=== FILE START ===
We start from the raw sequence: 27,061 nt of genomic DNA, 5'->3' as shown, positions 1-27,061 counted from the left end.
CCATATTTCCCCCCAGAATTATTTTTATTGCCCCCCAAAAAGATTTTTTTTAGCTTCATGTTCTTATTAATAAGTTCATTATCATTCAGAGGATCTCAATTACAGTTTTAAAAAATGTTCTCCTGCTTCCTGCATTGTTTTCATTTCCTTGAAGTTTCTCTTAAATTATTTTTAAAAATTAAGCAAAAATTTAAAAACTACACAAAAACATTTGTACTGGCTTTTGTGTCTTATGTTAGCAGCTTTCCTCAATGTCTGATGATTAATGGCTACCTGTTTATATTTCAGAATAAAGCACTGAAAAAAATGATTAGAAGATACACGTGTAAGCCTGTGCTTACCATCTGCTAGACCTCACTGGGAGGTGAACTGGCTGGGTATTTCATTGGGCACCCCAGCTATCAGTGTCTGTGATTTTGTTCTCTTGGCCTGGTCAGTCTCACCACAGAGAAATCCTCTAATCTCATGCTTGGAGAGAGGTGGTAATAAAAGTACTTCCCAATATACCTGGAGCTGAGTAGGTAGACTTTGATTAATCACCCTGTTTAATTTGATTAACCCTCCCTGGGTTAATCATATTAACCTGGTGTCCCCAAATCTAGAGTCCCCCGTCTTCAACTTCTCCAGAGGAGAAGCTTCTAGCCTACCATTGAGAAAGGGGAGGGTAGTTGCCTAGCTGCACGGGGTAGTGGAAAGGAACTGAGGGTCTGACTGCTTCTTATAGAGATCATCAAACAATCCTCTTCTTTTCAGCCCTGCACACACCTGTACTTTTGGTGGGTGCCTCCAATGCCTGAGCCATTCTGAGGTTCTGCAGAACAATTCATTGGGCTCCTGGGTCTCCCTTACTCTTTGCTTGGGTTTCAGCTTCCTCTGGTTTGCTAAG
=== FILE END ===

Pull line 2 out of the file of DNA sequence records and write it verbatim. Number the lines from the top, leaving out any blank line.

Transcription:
CCATATTTCCCCCCAGAATTATTTTTATTGCCCCCCAAAAAGATTTTTTTTAGCTTCATGTTCTTATTAATAAGTTCATTATCATTCAGAGGATCTCAATTACAGTTTTAAAAAATGTTCTCCTGCTTCCTGCATTGTTTTCATTTCCTTGAAGTTTCTCTTAAATTATTTTTAAAAATTAAGCAAAAATTTAAAAACTACACAAAAACATTTGTACTGGCTTTTGTGTCTTATGTTAGCAGCTTTCCTCAATGTCTGATGATTAATGGCTACCTGTTTATATTTCAGAATAAAGCACTGAAAAAAATGATTAGAAGATACACGTGTAAGCCTGTGCTTACCATCTGCTAGACCTCACTGGGAGGTGAACTGGCTGGGTATTTCATTGGGCACCCCAGCTATCAGTGTCTGTGATTTTGTTCTCTTGGCCTGGTCAGTCTCACCACAGAGAAATCCTCTAATCTCATGCTTGGAGAGAGGTGGTAATAAAAGTACTTCCCAATATACCTGGAGCTGAGTAGGTAGACTTTGATTAATCACCCTGTTTAATTTGATTAACCCTCCCTGGGTTAATCATATTAACCTGGTGTCCCCAAATCTAGAGTCCCCCGTCTTCAACTTCTCCAGAGGAGAAGCTTCTAGCCTACCATTGAGAAAGGGGAGGGTAGTTGCCTAGCTGCACGGGGTAGTGGAAAGGAACTGAGGGTCTGACTGCTTCTTATAGAGATCATCAAACAATCCTCTTCTTTTCAGCCCTGCACACACCTGTACTTTTGGTGGGTGCCTCCAATGCCTGAGCCATTCTGAGGTTCTGCAGAACAATTCATTGGGCTCCTGGGTCTCCCTTACTCTTTGCTTGGGTTTCAGCTTCCTCTGGTTTGCTAAG